Saudi Arabia’s new politics: Understanding rapprochement
This article is featured in the ORIENT III 2021
Despite blockading fellow Gulf state Qatar for nearly three and a half years, primarily on the basis of its links to organisations of political Islam, the willingness of Saudi Arabia to end the dispute in January 2021 was not entirely unexpected. After all, together with its “Anti-Terror Quartet” allies – the UAE, Bahrain and Egypt – little progress had been made on bringing Qatar to heel, with none of the original thirteen “demands” of July 2017 having ever been met. Moreover, with then US president-elect Joe Biden preparing to take office, and with a number of senior White House appointees known to be highly critical of Saudi Arabia’s crown prince and de facto ruler Mohammed bin Salman Al Saud (a.k.a. “MBS”), the annual GCC summit undoubtedly presented Riyadh with a timely opportunity to present itself as a more cooperative US security partner. Beyond such policy prospects, however, the apparent speed and smoothness of MBS’ Qatar U-turn has also helped underscore the fundamentally non-ideological nature of his emerging, more autocratic-authoritarian regime. As this article will demonstrate, MBS’ new Saudi politics strongly indicate that he and his inner circle have little time for the dominant ideologies of the region, including political Islam. Indeed, compared to earlier Saudi administrations with more complex approaches to Islamist organisations, MBS’ decisions seem to have been driven primarily by more realist, counter-ideological rationales. At the time he became crown prince in June 2017, he undoubtedly still saw potentially popular, post-Arab Spring Islamism as the greatest threat to his nascent rule, and unsurprisingly began to take a much harder line on domestic Islamist elements than any of his predecessors. More recently, however, with much of the immediate danger having seemingly subsided, he has not only softened his stance on Qatar but appears to have entered into strategic compromises with a number of Islamist groups and actors elsewhere in the region.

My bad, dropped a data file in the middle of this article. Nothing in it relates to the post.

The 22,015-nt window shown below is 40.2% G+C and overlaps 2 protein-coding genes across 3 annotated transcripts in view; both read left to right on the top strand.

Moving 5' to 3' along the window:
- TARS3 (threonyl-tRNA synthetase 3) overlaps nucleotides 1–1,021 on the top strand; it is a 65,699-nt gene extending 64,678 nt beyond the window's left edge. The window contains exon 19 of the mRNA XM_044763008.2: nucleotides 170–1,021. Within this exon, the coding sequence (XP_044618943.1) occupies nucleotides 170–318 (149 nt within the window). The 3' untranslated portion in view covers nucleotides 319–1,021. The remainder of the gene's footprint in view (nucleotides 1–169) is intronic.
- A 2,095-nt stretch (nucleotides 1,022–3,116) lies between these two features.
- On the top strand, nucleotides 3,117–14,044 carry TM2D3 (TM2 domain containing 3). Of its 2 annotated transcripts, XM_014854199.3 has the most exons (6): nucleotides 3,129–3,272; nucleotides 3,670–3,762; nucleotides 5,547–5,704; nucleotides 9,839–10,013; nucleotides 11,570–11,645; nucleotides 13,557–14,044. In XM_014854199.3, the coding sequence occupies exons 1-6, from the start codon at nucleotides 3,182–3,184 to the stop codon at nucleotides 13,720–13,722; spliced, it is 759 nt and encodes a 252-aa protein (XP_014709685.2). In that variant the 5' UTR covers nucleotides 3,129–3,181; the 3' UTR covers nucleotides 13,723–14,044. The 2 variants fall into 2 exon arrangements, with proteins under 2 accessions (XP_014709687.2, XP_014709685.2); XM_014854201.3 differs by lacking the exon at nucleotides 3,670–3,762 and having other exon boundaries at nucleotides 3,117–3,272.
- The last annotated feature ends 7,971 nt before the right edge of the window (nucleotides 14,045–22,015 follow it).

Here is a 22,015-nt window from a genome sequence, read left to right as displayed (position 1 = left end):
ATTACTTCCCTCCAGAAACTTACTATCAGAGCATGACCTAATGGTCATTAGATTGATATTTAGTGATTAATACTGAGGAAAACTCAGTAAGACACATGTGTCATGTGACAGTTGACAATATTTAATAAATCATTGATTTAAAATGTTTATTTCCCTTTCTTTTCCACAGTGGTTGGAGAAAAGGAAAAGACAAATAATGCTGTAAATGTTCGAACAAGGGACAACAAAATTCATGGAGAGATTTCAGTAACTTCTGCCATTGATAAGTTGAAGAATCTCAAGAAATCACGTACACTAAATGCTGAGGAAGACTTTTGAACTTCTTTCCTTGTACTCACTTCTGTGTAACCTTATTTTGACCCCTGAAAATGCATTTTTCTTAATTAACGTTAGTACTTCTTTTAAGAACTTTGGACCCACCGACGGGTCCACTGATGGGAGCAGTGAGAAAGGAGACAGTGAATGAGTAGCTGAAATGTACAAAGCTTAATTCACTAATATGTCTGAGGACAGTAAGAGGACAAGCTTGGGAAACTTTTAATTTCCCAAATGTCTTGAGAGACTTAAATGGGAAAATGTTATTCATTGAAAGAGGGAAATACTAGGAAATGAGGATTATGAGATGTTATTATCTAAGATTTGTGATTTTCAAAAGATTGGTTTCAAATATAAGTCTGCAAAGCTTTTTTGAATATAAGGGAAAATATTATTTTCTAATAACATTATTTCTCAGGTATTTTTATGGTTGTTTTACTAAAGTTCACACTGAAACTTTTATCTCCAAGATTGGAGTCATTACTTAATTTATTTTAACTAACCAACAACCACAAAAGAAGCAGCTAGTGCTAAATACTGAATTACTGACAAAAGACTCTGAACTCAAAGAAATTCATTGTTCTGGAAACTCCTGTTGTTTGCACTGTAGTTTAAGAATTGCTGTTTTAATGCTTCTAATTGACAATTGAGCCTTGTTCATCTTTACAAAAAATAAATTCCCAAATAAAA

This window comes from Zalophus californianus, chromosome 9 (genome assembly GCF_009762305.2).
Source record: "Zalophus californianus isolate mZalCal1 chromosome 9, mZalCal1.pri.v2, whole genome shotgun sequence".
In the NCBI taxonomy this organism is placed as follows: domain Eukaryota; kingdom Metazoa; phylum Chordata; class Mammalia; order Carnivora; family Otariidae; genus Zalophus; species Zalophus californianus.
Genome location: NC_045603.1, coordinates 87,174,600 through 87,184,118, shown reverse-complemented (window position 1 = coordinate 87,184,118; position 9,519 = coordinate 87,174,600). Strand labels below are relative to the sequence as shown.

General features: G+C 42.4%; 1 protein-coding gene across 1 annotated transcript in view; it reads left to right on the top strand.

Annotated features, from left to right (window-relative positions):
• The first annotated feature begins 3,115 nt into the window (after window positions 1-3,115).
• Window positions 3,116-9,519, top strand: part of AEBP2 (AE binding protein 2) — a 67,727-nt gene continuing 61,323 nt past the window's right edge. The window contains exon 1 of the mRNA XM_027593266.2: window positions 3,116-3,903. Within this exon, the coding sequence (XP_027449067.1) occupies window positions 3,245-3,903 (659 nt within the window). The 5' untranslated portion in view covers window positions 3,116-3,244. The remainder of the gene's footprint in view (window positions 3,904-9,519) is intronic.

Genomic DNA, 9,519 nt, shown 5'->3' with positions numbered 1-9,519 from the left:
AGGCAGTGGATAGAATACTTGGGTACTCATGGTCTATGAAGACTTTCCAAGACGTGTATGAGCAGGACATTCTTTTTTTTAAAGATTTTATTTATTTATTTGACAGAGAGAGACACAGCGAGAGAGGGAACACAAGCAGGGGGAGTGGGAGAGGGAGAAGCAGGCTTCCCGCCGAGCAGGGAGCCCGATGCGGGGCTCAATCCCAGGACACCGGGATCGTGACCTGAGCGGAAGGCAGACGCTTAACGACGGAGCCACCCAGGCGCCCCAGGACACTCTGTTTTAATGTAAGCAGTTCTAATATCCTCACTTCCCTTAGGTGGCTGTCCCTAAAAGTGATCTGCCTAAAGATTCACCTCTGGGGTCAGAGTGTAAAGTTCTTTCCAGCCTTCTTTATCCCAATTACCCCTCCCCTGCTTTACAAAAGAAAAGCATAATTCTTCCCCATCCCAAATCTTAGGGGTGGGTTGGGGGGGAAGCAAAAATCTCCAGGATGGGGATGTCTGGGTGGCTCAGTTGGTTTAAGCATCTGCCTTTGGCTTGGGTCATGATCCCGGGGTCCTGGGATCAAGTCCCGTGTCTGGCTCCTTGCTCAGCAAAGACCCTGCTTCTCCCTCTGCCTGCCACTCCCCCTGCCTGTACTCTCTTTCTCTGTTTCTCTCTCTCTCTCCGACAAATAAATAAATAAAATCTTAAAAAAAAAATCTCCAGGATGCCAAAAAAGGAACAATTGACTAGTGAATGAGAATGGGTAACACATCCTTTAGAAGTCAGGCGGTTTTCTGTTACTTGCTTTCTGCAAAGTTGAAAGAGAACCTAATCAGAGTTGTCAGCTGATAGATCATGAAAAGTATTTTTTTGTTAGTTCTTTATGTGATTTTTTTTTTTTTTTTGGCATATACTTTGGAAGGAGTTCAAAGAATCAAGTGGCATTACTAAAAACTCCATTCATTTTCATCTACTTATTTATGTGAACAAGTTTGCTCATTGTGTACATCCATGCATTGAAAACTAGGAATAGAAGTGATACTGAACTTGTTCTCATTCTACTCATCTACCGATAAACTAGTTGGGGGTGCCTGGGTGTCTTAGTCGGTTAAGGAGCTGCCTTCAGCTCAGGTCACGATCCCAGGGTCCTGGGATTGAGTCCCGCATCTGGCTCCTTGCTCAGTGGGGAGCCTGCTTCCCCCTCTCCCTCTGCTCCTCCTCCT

Christopher M. Davidson is a former reader in Middle East politics at Durham University in the UK and a former assistant professor at Zayed University in the UAE. His books on the comparative politics of the Gulf states include From Sheikhs to Sultanism: Statecraft and Authority in Saudi Arabia and the UAE (New York: Oxford University Press, 2021), After the Sheikhs: The Coming Collapse of the Gulf Monarchies (New York: Oxford University Press, 2013); and Dubai: The Vulnerability of Success (New York: Columbia University Press, 2008).
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